Presidents and Chiefs of State

Article

The Legal Legacy of Light-Footprint Warfare

Authors: Matthew C. Waxman and Jack Goldsmith
The Washington Quarterly

The expanded use of light-footprint warfare–including drones, cyber-operations, and Special Operations Forces–has established precedents constituting a remarkable legacy of presidential power to use military force, posing a distinctive challenge to U.S. democracy and military strategy ahead.

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Foreign Affairs Article

Obama's Way

Author: Fred Kaplan

On January 28, 2009, barely a week into his presidency, Barack Obama met with the U.S. military’s top generals and admirals on their own turf, inside “the tank,” the Joint Chiefs of Staff’s conference room on the second floor of the Pentagon. A senior official recalled the new president as “remarkably confident—composed, relaxed, but also deferential, not trying to act too much the commander in chief.”

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Op-Ed

An Earful for Vladimir Putin in Latest ‘Direct Line’ Call-In Show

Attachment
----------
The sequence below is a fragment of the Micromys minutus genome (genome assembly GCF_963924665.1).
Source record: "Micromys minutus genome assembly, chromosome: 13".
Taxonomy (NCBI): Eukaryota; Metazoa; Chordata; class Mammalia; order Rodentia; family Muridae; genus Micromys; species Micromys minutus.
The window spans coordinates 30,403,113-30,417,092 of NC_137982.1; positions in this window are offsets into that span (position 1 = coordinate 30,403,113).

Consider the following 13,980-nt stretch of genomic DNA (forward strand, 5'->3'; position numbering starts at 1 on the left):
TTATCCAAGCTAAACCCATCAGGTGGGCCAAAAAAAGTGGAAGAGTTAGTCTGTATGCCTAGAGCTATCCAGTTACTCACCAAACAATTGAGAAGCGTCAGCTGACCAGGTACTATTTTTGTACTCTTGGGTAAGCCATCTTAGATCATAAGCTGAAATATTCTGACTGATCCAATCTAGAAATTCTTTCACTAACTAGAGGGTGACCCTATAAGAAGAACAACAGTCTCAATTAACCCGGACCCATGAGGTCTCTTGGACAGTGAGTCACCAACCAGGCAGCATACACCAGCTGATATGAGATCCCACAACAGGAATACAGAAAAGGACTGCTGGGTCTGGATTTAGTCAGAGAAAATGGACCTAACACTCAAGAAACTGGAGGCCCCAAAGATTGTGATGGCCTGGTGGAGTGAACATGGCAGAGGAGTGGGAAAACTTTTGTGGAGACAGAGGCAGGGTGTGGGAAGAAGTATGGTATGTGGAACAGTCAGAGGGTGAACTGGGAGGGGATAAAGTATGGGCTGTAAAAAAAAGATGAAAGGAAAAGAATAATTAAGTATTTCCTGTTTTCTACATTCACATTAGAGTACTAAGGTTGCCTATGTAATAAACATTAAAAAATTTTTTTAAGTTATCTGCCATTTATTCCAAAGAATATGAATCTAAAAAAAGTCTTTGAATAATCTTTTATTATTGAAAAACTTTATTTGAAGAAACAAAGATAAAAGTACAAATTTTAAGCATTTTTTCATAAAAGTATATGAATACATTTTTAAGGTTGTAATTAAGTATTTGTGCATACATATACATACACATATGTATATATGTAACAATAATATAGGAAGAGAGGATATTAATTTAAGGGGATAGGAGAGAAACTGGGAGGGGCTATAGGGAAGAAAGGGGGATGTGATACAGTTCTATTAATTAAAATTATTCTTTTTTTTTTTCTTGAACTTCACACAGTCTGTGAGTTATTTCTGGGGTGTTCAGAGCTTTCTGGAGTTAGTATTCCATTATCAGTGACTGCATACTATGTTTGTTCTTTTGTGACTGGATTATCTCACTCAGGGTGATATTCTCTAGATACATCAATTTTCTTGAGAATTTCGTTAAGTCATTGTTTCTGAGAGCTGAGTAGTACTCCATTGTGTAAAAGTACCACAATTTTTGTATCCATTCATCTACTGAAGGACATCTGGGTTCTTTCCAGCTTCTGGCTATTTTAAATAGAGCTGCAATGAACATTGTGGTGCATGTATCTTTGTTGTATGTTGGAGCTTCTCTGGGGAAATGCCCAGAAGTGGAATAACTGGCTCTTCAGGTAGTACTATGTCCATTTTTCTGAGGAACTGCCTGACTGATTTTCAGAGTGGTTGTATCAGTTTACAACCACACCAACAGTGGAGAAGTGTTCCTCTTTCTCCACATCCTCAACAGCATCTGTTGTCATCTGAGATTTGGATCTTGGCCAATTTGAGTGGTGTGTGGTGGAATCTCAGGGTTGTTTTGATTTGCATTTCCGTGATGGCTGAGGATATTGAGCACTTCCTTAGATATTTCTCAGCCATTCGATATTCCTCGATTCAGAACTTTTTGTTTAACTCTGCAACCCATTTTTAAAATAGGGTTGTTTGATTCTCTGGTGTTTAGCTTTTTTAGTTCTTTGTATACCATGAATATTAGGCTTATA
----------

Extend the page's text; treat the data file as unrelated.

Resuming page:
Author: Stephen Sestanovich
Wall Street Journal

It’s easy to snicker at Vladimir Putin’s annual televised call-in extravaganza, known as “Direct Line.” The show’s campy, “Dear Leader” deference would hardly be greater if Kim Jong Un were its star. Still, Mr. Putin’s performance is a valuable political barometer. The questions allowed and the answers they generate tell us how the Kremlin views the country’s mind and mood.

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Article

Why Credibility Matters

Author: Stephen Sestanovich
The Atlantic

President Obama has a clear idea of what unsound foreign policy choices are, which he has real determination to avoid.  He has made such understandings and determination the organizing framework of a downsized, less expensive, more risk-averse foreign policy. For better or worse, this is his “doctrine.” It is helping him to clean the policy arena. What it may not do is sustaining the American role in the world that he himself claims to want.

 

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Op-Ed

David Cameron’s Tea Party Problem

Author: Sebastian Mallaby
Washington Post

The United States is not the only place possessed by populism, and this week the results from Iowa coincided with a new lurch toward the gutter in formerly sane Britain. The country once governed by Bill Clinton-imitating centrists is now beset by its own version of Trump-Cruzery: a xenophobic nativism that would divorce Britain from Europe in defiance of ordinary good sense.

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